THE PURSUIT OF HAPPINESS
Ray Bradbury’s novel of over 40 years ago, “Fahrenheit 451,” has turned out to contain more fact than fiction. The story is about a fire fighter whose job is to burn books that are banned by a hedonistic society — a society that considers thought to be dangerous. Guy Montag, the central character, lives in a world where self-control is abandoned and anyone caught thinking too much is confined to a mental hospital or worse.
In 1966, a film was made of the book and I remember a scene where Montag comes home to his wife to find her in a drugged stupor. A reality show on a wall-sized television is playing and the home audience is being asked to pick the evening’s game show winner. At the time, I thought viewing life through a TV screen and giving a thumbs up or down to contestants was a profligate idea — almost as senseless as burning books. But in Bradbury’s case, he had a prescient notion about the future — that passive world where programs like “American Idol,” “The Bachelor” and “Dancing with the Stars” are the mainstays of home entertainment.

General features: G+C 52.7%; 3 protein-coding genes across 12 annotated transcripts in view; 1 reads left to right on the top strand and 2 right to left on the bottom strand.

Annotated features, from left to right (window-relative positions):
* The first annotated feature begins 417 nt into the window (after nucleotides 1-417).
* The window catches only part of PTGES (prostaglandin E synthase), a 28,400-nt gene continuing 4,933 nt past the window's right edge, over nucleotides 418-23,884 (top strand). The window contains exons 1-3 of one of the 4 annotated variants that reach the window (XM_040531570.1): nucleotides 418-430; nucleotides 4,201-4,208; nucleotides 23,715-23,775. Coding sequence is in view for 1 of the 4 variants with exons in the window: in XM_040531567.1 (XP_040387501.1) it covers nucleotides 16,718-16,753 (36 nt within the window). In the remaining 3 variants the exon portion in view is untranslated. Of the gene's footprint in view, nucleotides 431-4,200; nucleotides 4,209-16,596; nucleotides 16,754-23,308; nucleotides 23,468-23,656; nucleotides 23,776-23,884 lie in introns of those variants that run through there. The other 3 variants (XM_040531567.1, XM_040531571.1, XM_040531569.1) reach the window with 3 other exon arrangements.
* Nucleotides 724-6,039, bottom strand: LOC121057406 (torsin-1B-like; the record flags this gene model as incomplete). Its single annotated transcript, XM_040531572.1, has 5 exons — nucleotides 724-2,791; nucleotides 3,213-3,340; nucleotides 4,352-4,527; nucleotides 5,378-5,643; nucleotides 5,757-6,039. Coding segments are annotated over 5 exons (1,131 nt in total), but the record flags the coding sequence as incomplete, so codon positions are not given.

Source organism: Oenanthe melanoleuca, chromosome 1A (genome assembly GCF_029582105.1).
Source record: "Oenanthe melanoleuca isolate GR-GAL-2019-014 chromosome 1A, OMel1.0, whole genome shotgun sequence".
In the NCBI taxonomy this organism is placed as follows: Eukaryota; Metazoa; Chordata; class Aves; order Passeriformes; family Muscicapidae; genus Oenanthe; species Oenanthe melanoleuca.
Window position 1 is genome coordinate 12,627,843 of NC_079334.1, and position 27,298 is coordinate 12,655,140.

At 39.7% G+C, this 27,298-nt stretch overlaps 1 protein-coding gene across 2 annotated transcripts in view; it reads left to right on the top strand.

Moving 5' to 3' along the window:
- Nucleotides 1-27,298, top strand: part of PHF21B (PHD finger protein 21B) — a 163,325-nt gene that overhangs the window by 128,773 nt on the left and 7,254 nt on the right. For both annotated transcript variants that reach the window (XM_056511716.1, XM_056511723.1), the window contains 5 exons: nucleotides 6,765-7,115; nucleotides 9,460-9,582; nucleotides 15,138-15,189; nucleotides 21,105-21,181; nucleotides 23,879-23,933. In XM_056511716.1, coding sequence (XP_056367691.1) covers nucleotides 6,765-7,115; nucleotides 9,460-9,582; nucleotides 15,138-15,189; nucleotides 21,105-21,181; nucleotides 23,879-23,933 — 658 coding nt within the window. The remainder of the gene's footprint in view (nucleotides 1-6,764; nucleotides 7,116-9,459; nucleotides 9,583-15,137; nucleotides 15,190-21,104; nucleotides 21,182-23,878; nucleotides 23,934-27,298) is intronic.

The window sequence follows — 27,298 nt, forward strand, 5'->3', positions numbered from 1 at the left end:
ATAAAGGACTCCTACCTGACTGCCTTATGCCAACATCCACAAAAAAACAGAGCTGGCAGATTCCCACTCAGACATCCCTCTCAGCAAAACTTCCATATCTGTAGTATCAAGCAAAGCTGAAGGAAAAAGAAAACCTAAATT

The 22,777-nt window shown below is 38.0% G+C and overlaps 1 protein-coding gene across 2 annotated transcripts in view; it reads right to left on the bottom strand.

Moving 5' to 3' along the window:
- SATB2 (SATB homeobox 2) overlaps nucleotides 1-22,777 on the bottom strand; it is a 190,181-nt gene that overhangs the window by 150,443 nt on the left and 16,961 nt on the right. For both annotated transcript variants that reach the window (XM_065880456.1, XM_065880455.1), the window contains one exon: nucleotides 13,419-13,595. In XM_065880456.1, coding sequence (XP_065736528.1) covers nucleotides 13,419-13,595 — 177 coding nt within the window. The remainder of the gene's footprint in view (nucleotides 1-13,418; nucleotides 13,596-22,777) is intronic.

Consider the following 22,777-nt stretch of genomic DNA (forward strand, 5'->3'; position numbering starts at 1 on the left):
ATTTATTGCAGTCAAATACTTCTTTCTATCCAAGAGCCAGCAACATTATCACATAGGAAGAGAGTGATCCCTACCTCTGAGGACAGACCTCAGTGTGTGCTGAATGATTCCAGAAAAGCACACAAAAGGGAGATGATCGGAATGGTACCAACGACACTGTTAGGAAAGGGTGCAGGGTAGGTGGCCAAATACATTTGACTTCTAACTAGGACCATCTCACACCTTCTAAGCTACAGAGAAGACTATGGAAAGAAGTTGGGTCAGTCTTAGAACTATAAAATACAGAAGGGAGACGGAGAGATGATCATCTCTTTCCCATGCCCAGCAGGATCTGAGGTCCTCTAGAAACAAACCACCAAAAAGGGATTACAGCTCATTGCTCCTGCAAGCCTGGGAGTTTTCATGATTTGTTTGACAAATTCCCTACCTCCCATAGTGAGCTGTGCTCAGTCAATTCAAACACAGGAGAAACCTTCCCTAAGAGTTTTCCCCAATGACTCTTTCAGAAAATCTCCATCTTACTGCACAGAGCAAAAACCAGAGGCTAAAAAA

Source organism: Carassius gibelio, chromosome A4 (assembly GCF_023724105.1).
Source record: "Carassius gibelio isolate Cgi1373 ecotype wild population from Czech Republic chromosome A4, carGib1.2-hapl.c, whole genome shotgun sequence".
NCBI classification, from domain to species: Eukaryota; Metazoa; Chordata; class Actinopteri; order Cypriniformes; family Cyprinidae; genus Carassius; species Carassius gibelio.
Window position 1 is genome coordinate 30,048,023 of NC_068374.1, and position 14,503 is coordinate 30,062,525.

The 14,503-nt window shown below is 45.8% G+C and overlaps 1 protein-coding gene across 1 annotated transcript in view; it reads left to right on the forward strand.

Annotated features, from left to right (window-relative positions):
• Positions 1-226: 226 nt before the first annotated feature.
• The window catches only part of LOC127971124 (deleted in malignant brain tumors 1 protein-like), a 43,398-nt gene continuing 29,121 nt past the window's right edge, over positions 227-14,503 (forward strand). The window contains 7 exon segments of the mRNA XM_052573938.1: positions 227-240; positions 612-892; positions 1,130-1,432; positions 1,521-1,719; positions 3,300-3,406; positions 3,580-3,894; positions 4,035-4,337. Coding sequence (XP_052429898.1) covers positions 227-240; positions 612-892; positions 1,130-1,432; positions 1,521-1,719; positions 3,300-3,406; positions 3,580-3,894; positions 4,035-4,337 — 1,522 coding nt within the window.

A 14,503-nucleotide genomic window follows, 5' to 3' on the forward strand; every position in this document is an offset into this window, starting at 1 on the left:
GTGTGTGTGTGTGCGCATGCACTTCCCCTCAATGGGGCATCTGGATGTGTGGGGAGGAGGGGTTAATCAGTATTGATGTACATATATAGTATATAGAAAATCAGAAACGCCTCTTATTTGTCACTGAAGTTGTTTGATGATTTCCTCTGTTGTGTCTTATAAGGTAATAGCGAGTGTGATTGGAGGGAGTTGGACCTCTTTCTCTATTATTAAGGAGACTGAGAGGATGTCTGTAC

Recently, Jonathan Franzen in the “New York Times” gave us another heads’ up:
“The ultimate goal of technology, the telos of techne, is to replace a natural world that’s indifferent to our wishes – a world of hurricanes and hardships and breakable hearts, a world of resistance – with a world so responsive to our wishes as to be a mere extension of the self.” (“This Week,” June 10, 2011, pg.14)
The link between technology and hedonism threatens to grow stronger, despite Bradbury’s warning. The question is, “Are we in too much of a stupor to notice?”